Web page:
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Nicole Breedlove Headshot

Pray Less, Do More

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Sadly, there isn't a shortage of tragedies in black communities. Read any newspaper in any part of the country, from Detroit to Omaha to Chicago to New Orleans, and there will be a young black boy or girl who has been killed violently. They may have been murdered at the hands of their parents or caretakers, classmates or friends or a complete stranger. There are flowers, teddy bears and sometimes a candlelight vigil at the location where their life was lost. There are community protesters pleading to stop the violence. During this time churches urge their congregation to pray. Facebook members post comments that they are sending their prayers to the family. I just can't help but wonder, why aren't we doing something?

Praying is easy. You close your eyes and pray that all this violence ends. You say some words to God and hope that our people will one day wake up. Unfortunately, as much as we pray, the violence continues. Praying is easy but doing something is difficult. It requires work. It requires you actually caring. It requires you doing more than signing an online petition. It requires more of you than being an armchair revolutionary. You may be asked to organize and/or attend a walk or protest. You may be asked to reach out to your local police department to improve community relations. You may be asked to get the black church, and other religions, to patrol the neighborhood. You could be asked to donate your vehicle to make sure a young college student gets home safely after night classes. You could be asked to donate money to a single mom who usually has more month than check and 'those damn food stamps don't buy diapers.' You may be asked to mentor in your field of expertise to get these young people off the streets and back in a classroom. You may actually be asked to do something.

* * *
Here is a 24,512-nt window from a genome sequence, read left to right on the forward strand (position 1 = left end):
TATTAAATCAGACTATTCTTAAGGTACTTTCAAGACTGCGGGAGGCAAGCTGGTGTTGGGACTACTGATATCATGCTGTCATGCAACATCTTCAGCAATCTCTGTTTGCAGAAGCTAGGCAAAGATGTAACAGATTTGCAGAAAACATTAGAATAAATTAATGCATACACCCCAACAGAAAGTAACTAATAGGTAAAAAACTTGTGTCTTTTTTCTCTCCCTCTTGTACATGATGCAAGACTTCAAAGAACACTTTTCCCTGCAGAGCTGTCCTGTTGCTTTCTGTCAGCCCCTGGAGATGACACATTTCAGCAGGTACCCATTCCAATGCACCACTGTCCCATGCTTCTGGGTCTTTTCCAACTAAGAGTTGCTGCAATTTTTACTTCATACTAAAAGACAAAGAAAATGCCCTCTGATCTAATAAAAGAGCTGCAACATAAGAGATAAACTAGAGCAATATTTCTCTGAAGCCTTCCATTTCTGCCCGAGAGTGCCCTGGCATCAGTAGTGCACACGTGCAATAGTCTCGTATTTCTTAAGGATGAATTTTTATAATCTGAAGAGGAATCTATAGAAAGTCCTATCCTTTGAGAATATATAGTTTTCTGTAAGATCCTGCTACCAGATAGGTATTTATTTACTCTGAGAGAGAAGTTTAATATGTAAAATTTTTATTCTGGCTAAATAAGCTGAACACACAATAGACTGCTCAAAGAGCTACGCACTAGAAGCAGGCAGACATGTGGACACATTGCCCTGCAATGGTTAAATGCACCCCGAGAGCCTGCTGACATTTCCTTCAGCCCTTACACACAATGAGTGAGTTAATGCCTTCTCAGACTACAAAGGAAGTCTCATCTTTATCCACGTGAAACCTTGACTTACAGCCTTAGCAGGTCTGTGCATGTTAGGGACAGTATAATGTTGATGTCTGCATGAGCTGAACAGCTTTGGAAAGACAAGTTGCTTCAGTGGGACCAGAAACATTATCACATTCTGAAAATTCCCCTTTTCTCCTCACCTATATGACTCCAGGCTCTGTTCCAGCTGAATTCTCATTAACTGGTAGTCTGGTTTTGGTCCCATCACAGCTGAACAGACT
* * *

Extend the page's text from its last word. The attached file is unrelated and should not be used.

Are you still praying?! Why aren't you doing something? Why aren't our people so angry that we have retaken our neighborhoods from the drug dealers and thieves and rapists and murderers? What will you do today to ensure your neighborhood is safer? Will you begin holding your own child accountable for their behavior? Where are all the teachers?! Share your lesson plans with them. Boxers? Take these young people to the boxing ring with you. Scientists? Show them the clinical trial you're working on. Athletes? Take them with you to the court or field. Handymen? Let them see how to fix a leaky sink or put down tile. Businessmen? Give back to your communities. We need to take responsibility for them. They are our children. They shouldn't be only victims or defendants. We need to show them a better way.

Throughout my life I have given back. I've been involved and active in my community. I've signed online petitions, I've marched, I've organized marches, I've been attacked by police during protest demonstrations, I've donated money, I launched a website, I've volunteered, I've spoken on panels and I will continue to do so. Every child has a right to feel safe in their own communities. This can only be achieved by being proactive.

Get up off your knees praying. It's been long enough. Stand up and DO something.